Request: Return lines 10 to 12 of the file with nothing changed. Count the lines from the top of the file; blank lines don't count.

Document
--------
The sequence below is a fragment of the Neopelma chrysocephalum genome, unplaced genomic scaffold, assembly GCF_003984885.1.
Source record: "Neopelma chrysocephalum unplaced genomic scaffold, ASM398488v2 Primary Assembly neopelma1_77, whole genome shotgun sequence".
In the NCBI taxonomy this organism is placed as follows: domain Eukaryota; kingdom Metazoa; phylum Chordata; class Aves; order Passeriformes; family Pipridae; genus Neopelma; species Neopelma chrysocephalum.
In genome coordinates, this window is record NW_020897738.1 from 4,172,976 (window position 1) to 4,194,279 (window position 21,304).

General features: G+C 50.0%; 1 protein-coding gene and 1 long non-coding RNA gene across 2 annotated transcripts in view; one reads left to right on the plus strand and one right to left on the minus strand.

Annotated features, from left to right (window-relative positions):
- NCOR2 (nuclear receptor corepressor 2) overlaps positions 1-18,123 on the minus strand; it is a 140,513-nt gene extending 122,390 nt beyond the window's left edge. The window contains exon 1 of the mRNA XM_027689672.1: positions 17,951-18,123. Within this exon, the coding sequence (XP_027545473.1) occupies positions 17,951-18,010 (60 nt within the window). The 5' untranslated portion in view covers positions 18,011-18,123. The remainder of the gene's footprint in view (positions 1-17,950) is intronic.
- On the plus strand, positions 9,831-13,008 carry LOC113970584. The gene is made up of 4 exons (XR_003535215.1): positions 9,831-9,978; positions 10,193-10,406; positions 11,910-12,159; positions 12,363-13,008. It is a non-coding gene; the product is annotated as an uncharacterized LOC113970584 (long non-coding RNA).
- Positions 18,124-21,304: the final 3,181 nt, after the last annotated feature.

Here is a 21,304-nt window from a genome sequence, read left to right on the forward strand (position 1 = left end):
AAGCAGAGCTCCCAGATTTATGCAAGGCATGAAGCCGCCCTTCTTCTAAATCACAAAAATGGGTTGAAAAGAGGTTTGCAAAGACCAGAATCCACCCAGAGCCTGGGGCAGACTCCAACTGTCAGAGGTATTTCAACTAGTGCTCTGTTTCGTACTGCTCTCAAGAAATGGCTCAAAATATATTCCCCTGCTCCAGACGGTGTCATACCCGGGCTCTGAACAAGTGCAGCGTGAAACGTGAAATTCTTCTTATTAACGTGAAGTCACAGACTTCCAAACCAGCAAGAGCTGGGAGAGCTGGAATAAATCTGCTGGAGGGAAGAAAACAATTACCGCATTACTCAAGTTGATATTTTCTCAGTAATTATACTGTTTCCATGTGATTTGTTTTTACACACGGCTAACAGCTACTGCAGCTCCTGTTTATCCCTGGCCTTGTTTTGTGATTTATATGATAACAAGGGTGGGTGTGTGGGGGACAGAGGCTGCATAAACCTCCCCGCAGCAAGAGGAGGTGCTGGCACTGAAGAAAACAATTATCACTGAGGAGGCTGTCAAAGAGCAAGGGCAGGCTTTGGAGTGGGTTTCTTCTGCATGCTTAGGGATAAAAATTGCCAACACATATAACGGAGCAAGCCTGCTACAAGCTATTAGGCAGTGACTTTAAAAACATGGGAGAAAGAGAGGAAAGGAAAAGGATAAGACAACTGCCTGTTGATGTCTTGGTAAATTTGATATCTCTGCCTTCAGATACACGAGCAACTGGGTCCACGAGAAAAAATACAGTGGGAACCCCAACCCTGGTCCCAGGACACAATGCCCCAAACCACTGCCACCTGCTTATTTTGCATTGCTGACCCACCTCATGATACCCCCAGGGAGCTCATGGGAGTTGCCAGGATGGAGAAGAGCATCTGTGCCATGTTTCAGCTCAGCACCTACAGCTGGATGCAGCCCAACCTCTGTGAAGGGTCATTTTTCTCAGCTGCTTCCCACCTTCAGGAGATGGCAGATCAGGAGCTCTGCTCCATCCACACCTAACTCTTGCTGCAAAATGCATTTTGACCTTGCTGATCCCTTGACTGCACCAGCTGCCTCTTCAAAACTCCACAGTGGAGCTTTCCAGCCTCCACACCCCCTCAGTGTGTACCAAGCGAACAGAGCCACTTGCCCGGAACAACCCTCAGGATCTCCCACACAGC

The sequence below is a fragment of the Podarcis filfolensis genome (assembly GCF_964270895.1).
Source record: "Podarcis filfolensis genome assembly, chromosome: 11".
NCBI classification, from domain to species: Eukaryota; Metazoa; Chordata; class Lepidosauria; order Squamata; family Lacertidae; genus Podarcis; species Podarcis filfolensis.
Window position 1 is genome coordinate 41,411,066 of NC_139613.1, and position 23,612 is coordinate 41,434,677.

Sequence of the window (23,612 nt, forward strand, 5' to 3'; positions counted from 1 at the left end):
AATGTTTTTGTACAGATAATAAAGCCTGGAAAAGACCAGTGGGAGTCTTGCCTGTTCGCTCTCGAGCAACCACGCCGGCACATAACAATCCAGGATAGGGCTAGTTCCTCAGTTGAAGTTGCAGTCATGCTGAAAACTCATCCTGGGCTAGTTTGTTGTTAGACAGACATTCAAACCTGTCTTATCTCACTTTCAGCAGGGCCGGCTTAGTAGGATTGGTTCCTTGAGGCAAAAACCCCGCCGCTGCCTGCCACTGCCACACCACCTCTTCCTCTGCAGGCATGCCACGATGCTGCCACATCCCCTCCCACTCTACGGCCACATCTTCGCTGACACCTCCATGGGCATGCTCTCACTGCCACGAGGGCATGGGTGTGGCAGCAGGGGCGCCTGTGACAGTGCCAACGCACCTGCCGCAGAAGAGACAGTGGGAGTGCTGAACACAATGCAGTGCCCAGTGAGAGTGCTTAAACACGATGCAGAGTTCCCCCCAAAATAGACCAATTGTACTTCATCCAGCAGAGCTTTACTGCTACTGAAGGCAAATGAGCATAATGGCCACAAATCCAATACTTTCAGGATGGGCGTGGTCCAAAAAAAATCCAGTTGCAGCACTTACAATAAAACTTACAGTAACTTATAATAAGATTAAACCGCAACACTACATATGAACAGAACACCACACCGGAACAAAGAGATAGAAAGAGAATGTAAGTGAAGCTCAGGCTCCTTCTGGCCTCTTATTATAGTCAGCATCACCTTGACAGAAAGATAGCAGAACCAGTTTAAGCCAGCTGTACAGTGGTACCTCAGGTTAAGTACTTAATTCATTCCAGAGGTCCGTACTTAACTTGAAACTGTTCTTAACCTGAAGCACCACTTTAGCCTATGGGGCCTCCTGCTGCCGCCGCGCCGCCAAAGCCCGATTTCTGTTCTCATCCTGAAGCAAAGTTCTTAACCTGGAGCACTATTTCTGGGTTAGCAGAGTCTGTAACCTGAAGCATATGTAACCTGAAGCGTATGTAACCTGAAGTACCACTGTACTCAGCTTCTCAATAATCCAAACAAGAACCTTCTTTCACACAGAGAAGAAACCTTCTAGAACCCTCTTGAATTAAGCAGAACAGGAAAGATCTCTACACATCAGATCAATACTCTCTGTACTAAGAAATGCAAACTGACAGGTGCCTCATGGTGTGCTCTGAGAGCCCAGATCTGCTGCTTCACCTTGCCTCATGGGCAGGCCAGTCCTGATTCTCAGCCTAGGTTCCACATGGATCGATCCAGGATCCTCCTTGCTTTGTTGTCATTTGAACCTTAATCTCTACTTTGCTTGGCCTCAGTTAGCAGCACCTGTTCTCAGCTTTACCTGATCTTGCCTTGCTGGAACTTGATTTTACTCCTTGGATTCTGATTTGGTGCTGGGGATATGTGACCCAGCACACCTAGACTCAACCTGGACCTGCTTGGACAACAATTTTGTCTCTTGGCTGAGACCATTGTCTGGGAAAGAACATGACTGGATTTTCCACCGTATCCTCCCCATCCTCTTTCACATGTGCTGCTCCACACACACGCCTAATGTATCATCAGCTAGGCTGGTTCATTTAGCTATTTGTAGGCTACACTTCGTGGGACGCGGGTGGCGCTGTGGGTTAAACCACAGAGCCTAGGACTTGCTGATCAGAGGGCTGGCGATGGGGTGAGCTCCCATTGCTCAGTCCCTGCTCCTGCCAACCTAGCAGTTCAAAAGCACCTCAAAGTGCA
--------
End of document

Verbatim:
Here is a 21,304-nt window from a genome sequence, read left to right on the forward strand (position 1 = left end):
AAGCAGAGCTCCCAGATTTATGCAAGGCATGAAGCCGCCCTTCTTCTAAATCACAAAAATGGGTTGAAAAGAGGTTTGCAAAGACCAGAATCCACCCAGAGCCTGGGGCAGACTCCAACTGTCAGAGGTATTTCAACTAGTGCTCTGTTTCGTACTGCTCTCAAGAAATGGCTCAAAATATATTCCCCTGCTCCAGACGGTGTCATACCCGGGCTCTGAACAAGTGCAGCGTGAAACGTGAAATTCTTCTTATTAACGTGAAGTCACAGACTTCCAAACCAGCAAGAGCTGGGAGAGCTGGAATAAATCTGCTGGAGGGAAGAAAACAATTACCGCATTACTCAAGTTGATATTTTCTCAGTAATTATACTGTTTCCATGTGATTTGTTTTTACACACGGCTAACAGCTACTGCAGCTCCTGTTTATCCCTGGCCTTGTTTTGTGATTTATATGATAACAAGGGTGGGTGTGTGGGGGACAGAGGCTGCATAAACCTCCCCGCAGCAAGAGGAGGTGCTGGCACTGAAGAAAACAATTATCACTGAGGAGGCTGTCAAAGAGCAAGGGCAGGCTTTGGAGTGGGTTTCTTCTGCATGCTTAGGGATAAAAATTGCCAACACATATAACGGAGCAAGCCTGCTACAAGCTATTAGGCAGTGACTTTAAAAACATGGGAGAAAGAGAGGAAAGGAAAAGGATAAGACAACTGCCTGTTGATGTCTTGGTAAATTTGATATCTCTGCCTTCAGATACACGAGCAACTGGGTCCACGAGAAAAAATACAGTGGGAACCCCAACCCTGGTCCCAGGACACAATGCCCCAAACCACTGCCACCTGCTTATTTTGCATTGCTGACCCACCTCATGATACCCCCAGGGAGCTCATGGGAGTTGCCAGGATGGAGAAGAGCATCTGTGCCATGTTTCAGCTCAGCACCTACAGCTGGATGCAGCCCAACCTCTGTGAAGGGTCATTTTTCTCAGCTGCTTCCCACCTTCAGGAGATGGCAGATCAGGAGCTCTGCTCCATCCACACCTAACTCTTGCTGCAAAATGCATTTTGACCTTGCTGATCCCTTGACTGCACCAGCTGCCTCTTCAAAACTCCACAGTGGAGCTTTCCAGCCTCCACACCCCCTCAGTGTGTACCAAGCGAACAGAGCCACTTGCCCGGAACAACCCTCAGGATCTCCCACACAGC

The sequence below is a fragment of the Podarcis filfolensis genome (assembly GCF_964270895.1).